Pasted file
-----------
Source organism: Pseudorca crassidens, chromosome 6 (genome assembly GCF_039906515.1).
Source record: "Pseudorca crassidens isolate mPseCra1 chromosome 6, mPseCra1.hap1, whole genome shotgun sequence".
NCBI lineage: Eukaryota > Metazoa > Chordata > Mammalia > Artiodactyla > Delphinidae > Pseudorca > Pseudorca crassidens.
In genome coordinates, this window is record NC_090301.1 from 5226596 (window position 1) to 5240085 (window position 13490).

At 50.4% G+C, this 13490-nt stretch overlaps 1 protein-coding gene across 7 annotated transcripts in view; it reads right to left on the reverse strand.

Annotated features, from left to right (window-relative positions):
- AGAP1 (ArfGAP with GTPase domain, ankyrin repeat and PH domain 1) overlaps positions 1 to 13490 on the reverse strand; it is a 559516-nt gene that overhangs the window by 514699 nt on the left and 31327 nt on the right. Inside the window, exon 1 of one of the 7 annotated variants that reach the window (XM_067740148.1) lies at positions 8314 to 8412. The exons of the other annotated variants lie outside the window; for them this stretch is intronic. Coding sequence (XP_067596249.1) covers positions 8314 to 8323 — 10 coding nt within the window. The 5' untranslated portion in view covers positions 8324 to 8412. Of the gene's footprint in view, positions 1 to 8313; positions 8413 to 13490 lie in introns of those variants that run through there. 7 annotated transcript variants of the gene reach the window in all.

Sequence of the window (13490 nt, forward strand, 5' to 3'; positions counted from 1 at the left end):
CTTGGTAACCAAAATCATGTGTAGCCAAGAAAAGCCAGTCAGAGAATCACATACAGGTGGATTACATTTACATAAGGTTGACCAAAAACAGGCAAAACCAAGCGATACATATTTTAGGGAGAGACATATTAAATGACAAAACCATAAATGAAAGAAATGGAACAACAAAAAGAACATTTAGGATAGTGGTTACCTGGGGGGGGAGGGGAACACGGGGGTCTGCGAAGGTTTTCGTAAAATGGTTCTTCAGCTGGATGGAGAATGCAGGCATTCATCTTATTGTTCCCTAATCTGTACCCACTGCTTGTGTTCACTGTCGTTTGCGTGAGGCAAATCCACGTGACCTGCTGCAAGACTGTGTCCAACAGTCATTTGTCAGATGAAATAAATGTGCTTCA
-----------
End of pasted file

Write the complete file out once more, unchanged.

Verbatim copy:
Source organism: Pseudorca crassidens, chromosome 6 (genome assembly GCF_039906515.1).
Source record: "Pseudorca crassidens isolate mPseCra1 chromosome 6, mPseCra1.hap1, whole genome shotgun sequence".
NCBI lineage: Eukaryota > Metazoa > Chordata > Mammalia > Artiodactyla > Delphinidae > Pseudorca > Pseudorca crassidens.
In genome coordinates, this window is record NC_090301.1 from 5226596 (window position 1) to 5240085 (window position 13490).

At 50.4% G+C, this 13490-nt stretch overlaps 1 protein-coding gene across 7 annotated transcripts in view; it reads right to left on the reverse strand.

Annotated features, from left to right (window-relative positions):
- AGAP1 (ArfGAP with GTPase domain, ankyrin repeat and PH domain 1) overlaps positions 1 to 13490 on the reverse strand; it is a 559516-nt gene that overhangs the window by 514699 nt on the left and 31327 nt on the right. Inside the window, exon 1 of one of the 7 annotated variants that reach the window (XM_067740148.1) lies at positions 8314 to 8412. The exons of the other annotated variants lie outside the window; for them this stretch is intronic. Coding sequence (XP_067596249.1) covers positions 8314 to 8323 — 10 coding nt within the window. The 5' untranslated portion in view covers positions 8324 to 8412. Of the gene's footprint in view, positions 1 to 8313; positions 8413 to 13490 lie in introns of those variants that run through there. 7 annotated transcript variants of the gene reach the window in all.

Sequence of the window (13490 nt, forward strand, 5' to 3'; positions counted from 1 at the left end):
CTTGGTAACCAAAATCATGTGTAGCCAAGAAAAGCCAGTCAGAGAATCACATACAGGTGGATTACATTTACATAAGGTTGACCAAAAACAGGCAAAACCAAGCGATACATATTTTAGGGAGAGACATATTAAATGACAAAACCATAAATGAAAGAAATGGAACAACAAAAAGAACATTTAGGATAGTGGTTACCTGGGGGGGGAGGGGAACACGGGGGTCTGCGAAGGTTTTCGTAAAATGGTTCTTCAGCTGGATGGAGAATGCAGGCATTCATCTTATTGTTCCCTAATCTGTACCCACTGCTTGTGTTCACTGTCGTTTGCGTGAGGCAAATCCACGTGACCTGCTGCAAGACTGTGTCCAACAGTCATTTGTCAGATGAAATAAATGTGCTTCA